“In 1987, then-secretary of education William J. Bennett penned an article in the New York Times entitled “Our Greedy Colleges,’” Jenna A. Robinson writes in her analysis paper “The Bennett Hypothesis Turns 30,” revealed by the James G. Martin Center for Academic Renewal in December 2017. “In it, he wrote, ‘If anything, increases in financial aid in recent years have enabled colleges and universities blithely to raise their tuitions, confident that Federal loan subsidies would help cushion the increase,’” Robinson wrote.
Evidence ‘Is Compelling’
Robinson’s analysis merged findings from 25 empirical research on the Bennett Hypothesis. Fourteen research, greater than half of the entire, reported will increase in federal help had a optimistic impact on will increase in tuition. Seven discovered student help had no impact on tuition costs.
“Taken together, the research suggests that it is likely that federal financial aid does enable or contribute to increases in tuition, probably to a large degree,” wrote Robinson. “The evidence in favor of the Bennett Hypothesis is compelling. It is most likely that federal financial aid significantly increases the cost of college, possibly across all sectors.”
‘An Ugly Cycle Ensues’
“The theory is really just common sense,” Robinson wrote in an article for the James G. Martin Center summarizing the examine. “If the government gives money to students to spend on education, then students will be able and willing to spend more on that product. Universities, knowing that the funds are available, raise tuition without worrying about whether students can afford it. An ugly cycle ensues.”
Indeed, faculty tuition has elevated sooner than inflation for a few years, Robinson states within the examine. “The price of college tuition and fees has risen 1,335 percent since 1978: much faster than inflation and faster even than medical care (704 percent) and housing (511 percent),” Robinson writes.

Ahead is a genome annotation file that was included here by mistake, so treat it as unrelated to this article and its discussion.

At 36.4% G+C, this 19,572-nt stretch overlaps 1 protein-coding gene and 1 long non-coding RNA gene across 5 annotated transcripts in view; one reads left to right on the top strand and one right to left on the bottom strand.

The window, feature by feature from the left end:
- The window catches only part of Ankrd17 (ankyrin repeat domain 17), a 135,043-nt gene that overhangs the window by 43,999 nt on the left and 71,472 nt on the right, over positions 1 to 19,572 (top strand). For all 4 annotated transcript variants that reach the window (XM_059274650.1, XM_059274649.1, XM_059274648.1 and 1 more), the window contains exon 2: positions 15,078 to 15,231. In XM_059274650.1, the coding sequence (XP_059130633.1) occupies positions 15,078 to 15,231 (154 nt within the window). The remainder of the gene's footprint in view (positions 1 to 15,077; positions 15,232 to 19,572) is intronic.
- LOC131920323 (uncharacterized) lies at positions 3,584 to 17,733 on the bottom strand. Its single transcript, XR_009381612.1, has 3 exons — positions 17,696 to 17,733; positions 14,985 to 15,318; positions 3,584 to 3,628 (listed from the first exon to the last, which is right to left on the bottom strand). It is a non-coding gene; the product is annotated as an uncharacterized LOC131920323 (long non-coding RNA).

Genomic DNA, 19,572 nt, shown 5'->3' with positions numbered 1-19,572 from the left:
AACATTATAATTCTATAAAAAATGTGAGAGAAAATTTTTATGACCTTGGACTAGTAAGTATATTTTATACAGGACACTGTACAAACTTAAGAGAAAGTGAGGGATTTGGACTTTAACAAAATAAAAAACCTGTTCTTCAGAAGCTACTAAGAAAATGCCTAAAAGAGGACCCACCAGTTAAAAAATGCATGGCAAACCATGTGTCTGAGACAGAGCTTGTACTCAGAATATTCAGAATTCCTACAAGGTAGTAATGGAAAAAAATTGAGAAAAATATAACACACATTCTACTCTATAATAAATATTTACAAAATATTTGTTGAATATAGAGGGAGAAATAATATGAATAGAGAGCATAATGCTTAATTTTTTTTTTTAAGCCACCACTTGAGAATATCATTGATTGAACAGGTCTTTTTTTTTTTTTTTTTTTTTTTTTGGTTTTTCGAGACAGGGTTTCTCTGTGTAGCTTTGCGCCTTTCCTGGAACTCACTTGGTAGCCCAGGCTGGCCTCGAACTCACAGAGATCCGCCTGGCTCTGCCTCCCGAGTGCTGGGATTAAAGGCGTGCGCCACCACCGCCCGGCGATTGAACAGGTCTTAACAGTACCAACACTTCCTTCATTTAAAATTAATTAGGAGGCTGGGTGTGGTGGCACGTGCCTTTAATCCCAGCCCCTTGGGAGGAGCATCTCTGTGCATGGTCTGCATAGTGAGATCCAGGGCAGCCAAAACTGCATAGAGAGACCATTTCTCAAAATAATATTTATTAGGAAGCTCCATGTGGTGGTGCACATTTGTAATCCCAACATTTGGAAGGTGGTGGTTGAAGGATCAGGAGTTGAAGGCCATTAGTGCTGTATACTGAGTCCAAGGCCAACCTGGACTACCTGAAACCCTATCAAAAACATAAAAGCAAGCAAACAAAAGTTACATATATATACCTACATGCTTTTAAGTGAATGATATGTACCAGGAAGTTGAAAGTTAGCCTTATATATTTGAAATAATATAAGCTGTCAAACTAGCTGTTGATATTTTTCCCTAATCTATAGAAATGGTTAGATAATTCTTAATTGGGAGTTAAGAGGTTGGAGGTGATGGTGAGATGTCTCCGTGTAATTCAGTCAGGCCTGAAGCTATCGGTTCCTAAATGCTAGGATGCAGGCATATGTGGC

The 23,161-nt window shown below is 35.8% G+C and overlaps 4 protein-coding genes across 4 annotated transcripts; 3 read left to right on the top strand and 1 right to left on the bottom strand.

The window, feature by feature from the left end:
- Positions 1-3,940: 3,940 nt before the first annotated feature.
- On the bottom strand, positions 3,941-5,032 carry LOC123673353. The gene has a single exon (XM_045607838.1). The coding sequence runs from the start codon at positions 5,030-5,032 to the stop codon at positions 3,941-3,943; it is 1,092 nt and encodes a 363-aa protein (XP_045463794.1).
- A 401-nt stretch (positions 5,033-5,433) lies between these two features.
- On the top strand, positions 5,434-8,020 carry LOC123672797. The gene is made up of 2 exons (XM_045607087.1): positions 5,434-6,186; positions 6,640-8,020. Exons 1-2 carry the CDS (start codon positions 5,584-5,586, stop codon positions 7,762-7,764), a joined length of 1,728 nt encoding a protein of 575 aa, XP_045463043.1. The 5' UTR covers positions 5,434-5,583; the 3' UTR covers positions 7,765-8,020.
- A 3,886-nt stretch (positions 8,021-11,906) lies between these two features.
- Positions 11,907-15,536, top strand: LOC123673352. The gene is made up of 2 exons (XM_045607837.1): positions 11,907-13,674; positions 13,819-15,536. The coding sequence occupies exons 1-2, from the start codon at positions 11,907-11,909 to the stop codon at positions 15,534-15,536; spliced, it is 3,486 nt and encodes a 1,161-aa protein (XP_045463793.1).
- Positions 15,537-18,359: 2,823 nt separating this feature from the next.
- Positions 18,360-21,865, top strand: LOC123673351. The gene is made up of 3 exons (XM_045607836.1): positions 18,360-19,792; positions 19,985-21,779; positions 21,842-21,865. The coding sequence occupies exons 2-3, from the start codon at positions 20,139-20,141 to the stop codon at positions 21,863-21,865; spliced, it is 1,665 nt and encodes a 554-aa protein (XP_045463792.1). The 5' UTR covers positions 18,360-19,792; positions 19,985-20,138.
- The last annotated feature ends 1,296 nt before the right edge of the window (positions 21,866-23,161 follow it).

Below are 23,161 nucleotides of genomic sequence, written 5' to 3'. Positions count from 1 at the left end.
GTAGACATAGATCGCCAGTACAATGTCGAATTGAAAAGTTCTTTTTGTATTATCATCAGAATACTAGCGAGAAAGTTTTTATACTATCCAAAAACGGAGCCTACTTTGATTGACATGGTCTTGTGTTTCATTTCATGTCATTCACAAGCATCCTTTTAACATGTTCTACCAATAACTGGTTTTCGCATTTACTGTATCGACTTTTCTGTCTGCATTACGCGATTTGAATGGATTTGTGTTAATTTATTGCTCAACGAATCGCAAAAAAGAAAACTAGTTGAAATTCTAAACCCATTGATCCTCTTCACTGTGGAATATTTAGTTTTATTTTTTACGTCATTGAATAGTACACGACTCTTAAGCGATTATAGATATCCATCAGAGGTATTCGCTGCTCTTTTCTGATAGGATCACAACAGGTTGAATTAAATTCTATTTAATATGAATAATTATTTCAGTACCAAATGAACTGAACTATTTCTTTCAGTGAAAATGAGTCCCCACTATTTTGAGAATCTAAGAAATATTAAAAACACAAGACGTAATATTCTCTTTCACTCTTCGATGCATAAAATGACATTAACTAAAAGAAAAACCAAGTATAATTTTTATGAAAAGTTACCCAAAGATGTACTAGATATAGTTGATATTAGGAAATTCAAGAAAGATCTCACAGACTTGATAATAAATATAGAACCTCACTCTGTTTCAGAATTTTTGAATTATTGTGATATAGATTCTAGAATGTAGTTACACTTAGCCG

Not So Simple?
Michael Rizzo, an economist on the University of Rochester who research increased schooling, says it’s unwise to imagine too easy a connection between federal help and tuition.
“There are many reasons for high and increasing tuition,” Rizzo stated. “Subsidizing college increases the demand for college. Whether one would expect a small, large, or negligible effect on tuition depends in a huge way on the underlying elasticity of supply of seats at colleges. I think private schools choose not to expand seats, even though doing so would not be very expensive.”
Rizzo’s idea could clarify why not all of the research discovered help affected tuition. The Martin Center report says the impact is clearer with student loans than with grants. Pell Grants are sometimes lower than the worth of tuition and fewer prone to push it up.
“Going forward, the Department of Education’s main focus should be on Pell Grants to the nation’s neediest students,” Robinson wrote.
Such grants, that are restricted in scope and dimension and meet a real want, are the coverage least prone to encourage faculties and universities to lift tuition, Robinson states in her article. Robinson additionally recommends “skin in the game,” a coverage by which universities need to bear among the reimbursement prices when students borrow taxpayer cash after which drop out. Such a provision is a part of a proposed congressional revision of the Higher Education Act.
Thomas Lindsay, director of the Center for Higher Education on the Texas Public Policy Foundation, says our whole nation is affected by increased tuition costs.
“The tuition hyperinflation under which we have suffered injures not only students, their parents, and college professors, but the American economy as a whole,” Lindsay stated. “As William Bennett said it in 1987, ‘Federal student aid policies do not cause college price inflation, but there is little doubt that they help make it possible.’
“The Martin Center’s recommendations would do much to right the ship,” Lindsay stated. “Universities must share some of the costs of these policies in order to incentivize them to economize on their expenses. Moreover, we must refocus our funding to address the truly needy through Pell Grants, which studies demonstrate are the means of support least likely to cause universities to hike tuitions further.”
Jane S. Shaw ([email protected]) is School Reform News’ increased schooling editor.
Jenna A. Robinson, Ph.D.: “The Bennett Hypothesis Turns 30,” The James G. Martin Center for Academic Renewal, December 2017: https://www.heartland.org/publications-resources/publications/